SLPs often wonder what words are the most ideal treatment targets. A body of research (e.g., Morrisette & Gierut, 2002; Storkel & Morrisette, 2002) demonstrated that high-frequency words led to greater generalization than low-frequency words. As a result, this resource of high-frequency words (based on adult lexicon) was created to identify ideal targets.
Recently, the leading researchers in this area (the same ones who compared high-frequency and low-frequency) have investigated the impact of high-frequency real words vs. nonwords. So far, the results are suggesting that nonwords lead to better results. The two most recent studies (Gierut & Morrisette, 2010; Gierut, Morrisette & Ziemer, 2010) are accessible here and here. Like all research, more needs to be done to investigate these findings. For now, the authors recommend that if SLPs treat real words, they should be high-frequency. Nonwords are also viable targets.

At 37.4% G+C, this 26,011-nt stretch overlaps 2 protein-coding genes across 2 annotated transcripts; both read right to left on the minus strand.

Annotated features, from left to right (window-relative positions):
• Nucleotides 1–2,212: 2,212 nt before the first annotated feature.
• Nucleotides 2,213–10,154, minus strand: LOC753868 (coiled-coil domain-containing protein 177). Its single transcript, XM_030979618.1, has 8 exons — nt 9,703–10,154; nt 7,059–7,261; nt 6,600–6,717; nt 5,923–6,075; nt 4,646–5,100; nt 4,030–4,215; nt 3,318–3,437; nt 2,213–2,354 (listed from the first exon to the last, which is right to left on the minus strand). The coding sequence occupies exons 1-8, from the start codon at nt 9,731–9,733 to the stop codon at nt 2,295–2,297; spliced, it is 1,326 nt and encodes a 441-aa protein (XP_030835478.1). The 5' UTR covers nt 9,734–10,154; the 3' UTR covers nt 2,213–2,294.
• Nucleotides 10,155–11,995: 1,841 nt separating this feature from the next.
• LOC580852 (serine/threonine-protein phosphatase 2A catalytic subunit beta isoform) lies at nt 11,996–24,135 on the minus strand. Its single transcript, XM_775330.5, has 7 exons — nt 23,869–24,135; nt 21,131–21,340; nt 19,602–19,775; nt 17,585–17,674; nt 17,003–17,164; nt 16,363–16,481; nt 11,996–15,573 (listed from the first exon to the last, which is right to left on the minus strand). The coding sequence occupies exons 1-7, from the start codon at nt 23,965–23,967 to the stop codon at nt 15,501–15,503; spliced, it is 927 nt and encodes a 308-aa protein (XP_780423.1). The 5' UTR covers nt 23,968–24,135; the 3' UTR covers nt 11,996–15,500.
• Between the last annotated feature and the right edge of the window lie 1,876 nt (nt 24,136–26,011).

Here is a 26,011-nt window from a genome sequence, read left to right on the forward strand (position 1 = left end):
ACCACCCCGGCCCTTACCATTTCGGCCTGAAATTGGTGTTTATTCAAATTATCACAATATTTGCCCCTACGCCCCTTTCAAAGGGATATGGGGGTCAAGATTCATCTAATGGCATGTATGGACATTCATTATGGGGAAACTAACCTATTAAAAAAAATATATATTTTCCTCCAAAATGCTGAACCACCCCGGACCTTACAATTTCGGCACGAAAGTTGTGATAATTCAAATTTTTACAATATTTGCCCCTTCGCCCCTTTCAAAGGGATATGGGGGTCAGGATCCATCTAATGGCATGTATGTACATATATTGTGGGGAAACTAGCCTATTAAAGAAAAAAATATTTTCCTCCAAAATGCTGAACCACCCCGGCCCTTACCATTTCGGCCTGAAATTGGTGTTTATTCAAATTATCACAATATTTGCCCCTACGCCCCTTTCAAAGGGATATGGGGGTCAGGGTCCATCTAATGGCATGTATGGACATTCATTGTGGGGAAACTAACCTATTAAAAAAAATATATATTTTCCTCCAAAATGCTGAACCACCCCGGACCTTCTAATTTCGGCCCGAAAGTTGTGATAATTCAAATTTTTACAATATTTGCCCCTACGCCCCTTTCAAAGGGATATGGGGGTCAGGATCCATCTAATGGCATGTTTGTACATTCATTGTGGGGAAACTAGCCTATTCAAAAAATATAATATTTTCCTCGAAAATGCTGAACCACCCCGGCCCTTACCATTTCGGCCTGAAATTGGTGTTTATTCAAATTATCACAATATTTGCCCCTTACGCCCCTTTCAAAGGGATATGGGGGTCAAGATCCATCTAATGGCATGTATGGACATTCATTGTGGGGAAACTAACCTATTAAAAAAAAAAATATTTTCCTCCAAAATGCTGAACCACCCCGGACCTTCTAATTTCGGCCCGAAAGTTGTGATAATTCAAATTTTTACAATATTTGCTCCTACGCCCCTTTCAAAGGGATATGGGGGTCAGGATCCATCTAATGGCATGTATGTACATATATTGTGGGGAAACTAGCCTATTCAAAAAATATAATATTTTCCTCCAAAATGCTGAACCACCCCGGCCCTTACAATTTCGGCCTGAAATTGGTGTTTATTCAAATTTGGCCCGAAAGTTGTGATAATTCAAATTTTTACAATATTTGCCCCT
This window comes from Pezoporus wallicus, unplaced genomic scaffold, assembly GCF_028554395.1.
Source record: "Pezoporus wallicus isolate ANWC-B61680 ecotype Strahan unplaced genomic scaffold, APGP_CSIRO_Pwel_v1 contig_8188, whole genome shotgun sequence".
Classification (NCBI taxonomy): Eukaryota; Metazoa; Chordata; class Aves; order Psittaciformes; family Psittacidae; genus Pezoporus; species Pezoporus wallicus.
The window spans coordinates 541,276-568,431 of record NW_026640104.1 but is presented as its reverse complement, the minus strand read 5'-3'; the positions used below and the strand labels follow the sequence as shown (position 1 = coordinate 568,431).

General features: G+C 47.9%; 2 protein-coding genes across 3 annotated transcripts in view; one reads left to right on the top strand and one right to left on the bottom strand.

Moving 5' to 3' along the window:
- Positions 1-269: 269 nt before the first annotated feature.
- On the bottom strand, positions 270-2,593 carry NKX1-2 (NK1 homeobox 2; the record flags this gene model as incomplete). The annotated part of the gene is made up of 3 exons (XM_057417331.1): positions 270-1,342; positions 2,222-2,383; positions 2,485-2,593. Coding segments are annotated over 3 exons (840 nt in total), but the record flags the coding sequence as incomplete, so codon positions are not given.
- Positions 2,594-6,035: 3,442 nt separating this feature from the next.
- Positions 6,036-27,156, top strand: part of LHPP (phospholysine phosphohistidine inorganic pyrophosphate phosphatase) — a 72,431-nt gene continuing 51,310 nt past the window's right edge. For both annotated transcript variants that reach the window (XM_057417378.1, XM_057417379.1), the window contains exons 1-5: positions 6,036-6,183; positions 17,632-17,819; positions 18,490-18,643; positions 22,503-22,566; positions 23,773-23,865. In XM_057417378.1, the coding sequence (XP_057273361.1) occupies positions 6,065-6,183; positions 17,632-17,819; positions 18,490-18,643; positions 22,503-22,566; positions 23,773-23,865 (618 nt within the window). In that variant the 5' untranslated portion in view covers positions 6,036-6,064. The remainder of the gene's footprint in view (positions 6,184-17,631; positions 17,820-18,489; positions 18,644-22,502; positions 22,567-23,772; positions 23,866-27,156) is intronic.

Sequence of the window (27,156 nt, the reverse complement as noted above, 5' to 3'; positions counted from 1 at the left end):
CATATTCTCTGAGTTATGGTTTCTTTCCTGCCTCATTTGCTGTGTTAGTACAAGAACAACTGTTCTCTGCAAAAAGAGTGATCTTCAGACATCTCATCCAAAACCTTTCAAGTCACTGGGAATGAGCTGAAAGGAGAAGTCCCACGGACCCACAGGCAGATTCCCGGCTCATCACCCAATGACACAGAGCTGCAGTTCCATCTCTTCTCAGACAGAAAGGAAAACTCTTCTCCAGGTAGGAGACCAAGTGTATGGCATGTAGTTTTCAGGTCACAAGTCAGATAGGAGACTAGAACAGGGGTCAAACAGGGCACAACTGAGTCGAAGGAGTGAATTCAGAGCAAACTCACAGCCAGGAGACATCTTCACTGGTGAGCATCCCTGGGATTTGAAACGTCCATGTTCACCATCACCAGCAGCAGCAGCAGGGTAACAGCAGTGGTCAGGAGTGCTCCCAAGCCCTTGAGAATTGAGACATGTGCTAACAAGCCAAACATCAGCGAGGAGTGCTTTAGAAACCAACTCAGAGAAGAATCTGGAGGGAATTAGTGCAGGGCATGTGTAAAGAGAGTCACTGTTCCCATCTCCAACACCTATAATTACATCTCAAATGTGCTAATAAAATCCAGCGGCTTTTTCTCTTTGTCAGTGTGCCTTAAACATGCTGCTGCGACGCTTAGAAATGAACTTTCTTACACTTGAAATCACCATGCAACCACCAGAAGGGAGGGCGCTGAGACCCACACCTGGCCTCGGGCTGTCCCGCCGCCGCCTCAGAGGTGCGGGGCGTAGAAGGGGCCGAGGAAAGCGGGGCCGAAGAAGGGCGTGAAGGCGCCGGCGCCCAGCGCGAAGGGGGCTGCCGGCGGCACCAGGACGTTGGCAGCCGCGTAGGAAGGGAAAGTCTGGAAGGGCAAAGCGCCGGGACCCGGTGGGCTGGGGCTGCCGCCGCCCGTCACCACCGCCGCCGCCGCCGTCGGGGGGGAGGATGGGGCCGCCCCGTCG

The attached document also includes both high- and low-density words. The density of a word is the number of phonetic counterparts the word has if you add, delete or substitute a sound. For example, the word "feet" has ten counterparts in its neighborhood, including fleet, meet, fee, eat, foot, fate, fight, fit, fat and fete. "Feet" is considered a low density word because it has ten or fewer counterparts. Words with 11 or more counterparts are considered to be high density. Typically, these are words that sound like a lot of other words, such as word family members. The recommendations differ according to the child’s sound disorder typology. For students with phonological disorders, it is recommended that SLPs select five low-density words and five high- density words for the most ideal, balanced targets for a given sound. The researchers have posited that it is best to balance lists with both high and low density words because each kind facilitates a different aspect of generalization (untreated vs. treated sounds).
For students with articulation disorders (often one or two sounds), it is recommended that SLps treat low-density words because research suggests that low-density words promote greater generalization to the treated sounds. For example, if a child is only working on the /r/ sound, SLPs would target low-density /r/ words in a particular context, such as prevocalic.
There are several references at the end of the handout if you are interested in reading more about this line of thought.